It took Time Out more than four months to obtain some answers. We called dozens of people across Mumbai to ask for help. At the end of October, a staffer’s mother called from Kurla late one night and we finally had a date with Cotton Mary. Only, when we met up with her, she insisted that her name was actually Carol Lollipop. Wearing a cheap, shiny sari instead of her trademark dress, Lollipop said she’d learnt the songs from her mother, Mary. It soon became clear, though, that Lollipop’s stories about herself are as hazy as her listeners’ memories of her. Speaking in a curious pidgin of English and Hindi that bordered on the incomprehensible, she was unclear about where exactly she lived, indicating only that she lived on the seashore in Bandra. She supplements her income by working as a labourer on construction sites. She didn’t even seem to be sure of her name: on the phone the previous day, she’d said that her name was Carol Anthony. Lollipop said her mother was Anglo-Indian and that her father was “Madrasi”. Later she said her mother was Goan. She insisted she was Cotton Mary’s child and that her mother would wear skirts and dresses, sometimes even lipstick, before heading out to sing with her in tow.

Lollipop looks like any other homeless person until she breaks into song. When she does, her strong voice filling the street, there’s no mistaking her for anyone else. In addition to the songs we’d heard before, she sang several bhajan-esque Hindi hymns, including a bouncy tune with a chorus that went, “Byculla mein hallelujah”. Some of these tunes have been familiar on Mumbai’s streets for at least five decades. The woman who many knew as Cotton Mary would appear around Christmas and Easter in Bandra, Parel, Byculla and other Christian neighbourhoods, singing ditties that were popular with the city’s English-speaking Christian and Anglo-Indian communities. Songs like “Irene Goodnight”, “Daisy, Daisy” and “It’s a Long Way to Tipperary” are thought to have originally come to Mumbai with homesick Allied soldiers stationed here during the Second World War. While many of them continue to be sung (and are enshrined in Pop Hits, a 1970s book with lyrics and guitar chords for “singsong” sessions at Christian parties), almost no Mumbaikars have heard any other version of “I Went to See My Darling” except for the ones by Cotton Mary and Carol Lollipop.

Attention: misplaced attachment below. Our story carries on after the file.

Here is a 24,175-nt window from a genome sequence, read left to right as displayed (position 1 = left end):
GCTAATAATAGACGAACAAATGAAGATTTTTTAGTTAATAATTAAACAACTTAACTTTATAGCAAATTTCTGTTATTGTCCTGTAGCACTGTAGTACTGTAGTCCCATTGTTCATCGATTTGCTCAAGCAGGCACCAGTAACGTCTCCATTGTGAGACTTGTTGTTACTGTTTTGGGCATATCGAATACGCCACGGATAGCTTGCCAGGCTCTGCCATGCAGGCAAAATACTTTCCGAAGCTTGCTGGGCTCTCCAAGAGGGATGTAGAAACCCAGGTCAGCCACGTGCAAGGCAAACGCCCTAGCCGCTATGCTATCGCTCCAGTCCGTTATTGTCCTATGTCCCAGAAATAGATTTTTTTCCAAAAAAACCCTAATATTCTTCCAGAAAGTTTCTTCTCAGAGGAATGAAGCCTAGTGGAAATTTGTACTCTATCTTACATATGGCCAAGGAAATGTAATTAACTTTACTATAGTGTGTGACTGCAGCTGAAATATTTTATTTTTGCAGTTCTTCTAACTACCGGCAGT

Patricia Nath, who grew up in Bandra in the early 1960s, remembers her entire family joining Cotton Mary in singalongs. “My father played the harmonica, my mother and my sisters, we’d all join in,” she said. Nath says that “the original Cotton Mary” performed tunes with perfectly correct lyrics. “She told my mother and older sister that she had learnt them while working as a domestic help with an English family,” said Nath. When the family left India, Mary was abandoned by her husband and forced to take up singing for her supper, literally. “In Bandra, I know many people would invite her to come up and have a meal, depending upon what time of day it was,” said Nath. “So she would begin at about 10 in the morning and start going from street to street, taking whatever she got whether it was food, clothes or money.”